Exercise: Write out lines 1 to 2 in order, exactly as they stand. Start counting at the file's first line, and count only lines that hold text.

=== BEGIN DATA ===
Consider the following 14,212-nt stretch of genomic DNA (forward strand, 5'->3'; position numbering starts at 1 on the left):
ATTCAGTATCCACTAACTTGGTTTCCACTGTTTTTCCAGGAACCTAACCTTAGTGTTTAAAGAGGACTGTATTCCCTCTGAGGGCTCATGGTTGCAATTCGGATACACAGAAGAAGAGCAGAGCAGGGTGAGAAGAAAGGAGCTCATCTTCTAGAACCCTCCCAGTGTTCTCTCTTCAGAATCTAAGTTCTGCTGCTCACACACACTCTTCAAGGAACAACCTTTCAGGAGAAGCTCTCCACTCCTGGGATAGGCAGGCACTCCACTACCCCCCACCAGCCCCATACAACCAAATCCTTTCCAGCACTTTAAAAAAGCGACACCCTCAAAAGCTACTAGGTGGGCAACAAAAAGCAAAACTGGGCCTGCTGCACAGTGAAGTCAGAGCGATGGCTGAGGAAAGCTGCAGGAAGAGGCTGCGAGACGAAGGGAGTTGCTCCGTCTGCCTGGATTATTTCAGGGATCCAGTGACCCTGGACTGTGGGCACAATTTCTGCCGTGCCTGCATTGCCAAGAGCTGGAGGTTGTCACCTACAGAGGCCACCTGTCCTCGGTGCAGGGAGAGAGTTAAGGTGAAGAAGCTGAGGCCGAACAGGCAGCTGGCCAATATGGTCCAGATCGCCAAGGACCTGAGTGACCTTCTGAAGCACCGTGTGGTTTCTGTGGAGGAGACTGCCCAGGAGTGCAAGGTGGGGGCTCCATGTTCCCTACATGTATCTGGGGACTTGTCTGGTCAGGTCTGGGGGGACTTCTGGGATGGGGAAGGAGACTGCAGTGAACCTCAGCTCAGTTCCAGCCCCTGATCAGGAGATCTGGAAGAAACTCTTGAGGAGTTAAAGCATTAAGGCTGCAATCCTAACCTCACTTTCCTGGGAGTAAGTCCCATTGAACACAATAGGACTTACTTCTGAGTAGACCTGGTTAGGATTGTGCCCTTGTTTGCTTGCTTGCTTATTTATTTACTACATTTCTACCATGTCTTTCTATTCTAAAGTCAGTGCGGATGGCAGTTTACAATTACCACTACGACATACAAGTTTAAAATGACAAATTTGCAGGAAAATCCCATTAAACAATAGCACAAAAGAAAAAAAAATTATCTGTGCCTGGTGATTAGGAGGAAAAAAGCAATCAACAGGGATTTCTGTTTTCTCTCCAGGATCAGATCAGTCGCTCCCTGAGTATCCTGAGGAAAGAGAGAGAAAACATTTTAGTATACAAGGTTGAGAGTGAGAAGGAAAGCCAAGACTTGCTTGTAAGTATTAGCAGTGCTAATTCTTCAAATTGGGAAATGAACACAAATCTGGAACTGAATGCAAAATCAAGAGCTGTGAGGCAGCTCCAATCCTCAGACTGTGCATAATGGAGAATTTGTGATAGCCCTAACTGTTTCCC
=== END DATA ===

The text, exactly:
Consider the following 14,212-nt stretch of genomic DNA (forward strand, 5'->3'; position numbering starts at 1 on the left):
ATTCAGTATCCACTAACTTGGTTTCCACTGTTTTTCCAGGAACCTAACCTTAGTGTTTAAAGAGGACTGTATTCCCTCTGAGGGCTCATGGTTGCAATTCGGATACACAGAAGAAGAGCAGAGCAGGGTGAGAAGAAAGGAGCTCATCTTCTAGAACCCTCCCAGTGTTCTCTCTTCAGAATCTAAGTTCTGCTGCTCACACACACTCTTCAAGGAACAACCTTTCAGGAGAAGCTCTCCACTCCTGGGATAGGCAGGCACTCCACTACCCCCCACCAGCCCCATACAACCAAATCCTTTCCAGCACTTTAAAAAAGCGACACCCTCAAAAGCTACTAGGTGGGCAACAAAAAGCAAAACTGGGCCTGCTGCACAGTGAAGTCAGAGCGATGGCTGAGGAAAGCTGCAGGAAGAGGCTGCGAGACGAAGGGAGTTGCTCCGTCTGCCTGGATTATTTCAGGGATCCAGTGACCCTGGACTGTGGGCACAATTTCTGCCGTGCCTGCATTGCCAAGAGCTGGAGGTTGTCACCTACAGAGGCCACCTGTCCTCGGTGCAGGGAGAGAGTTAAGGTGAAGAAGCTGAGGCCGAACAGGCAGCTGGCCAATATGGTCCAGATCGCCAAGGACCTGAGTGACCTTCTGAAGCACCGTGTGGTTTCTGTGGAGGAGACTGCCCAGGAGTGCAAGGTGGGGGCTCCATGTTCCCTACATGTATCTGGGGACTTGTCTGGTCAGGTCTGGGGGGACTTCTGGGATGGGGAAGGAGACTGCAGTGAACCTCAGCTCAGTTCCAGCCCCTGATCAGGAGATCTGGAAGAAACTCTTGAGGAGTTAAAGCATTAAGGCTGCAATCCTAACCTCACTTTCCTGGGAGTAAGTCCCATTGAACACAATAGGACTTACTTCTGAGTAGACCTGGTTAGGATTGTGCCCTTGTTTGCTTGCTTGCTTATTTATTTACTACATTTCTACCATGTCTTTCTATTCTAAAGTCAGTGCGGATGGCAGTTTACAATTACCACTACGACATACAAGTTTAAAATGACAAATTTGCAGGAAAATCCCATTAAACAATAGCACAAAAGAAAAAAAAATTATCTGTGCCTGGTGATTAGGAGGAAAAAAGCAATCAACAGGGATTTCTGTTTTCTCTCCAGGATCAGATCAGTCGCTCCCTGAGTATCCTGAGGAAAGAGAGAGAAAACATTTTAGTATACAAGGTTGAGAGTGAGAAGGAAAGCCAAGACTTGCTTGTAAGTATTAGCAGTGCTAATTCTTCAAATTGGGAAATGAACACAAATCTGGAACTGAATGCAAAATCAAGAGCTGTGAGGCAGCTCCAATCCTCAGACTGTGCATAATGGAGAATTTGTGATAGCCCTAACTGTTTCCC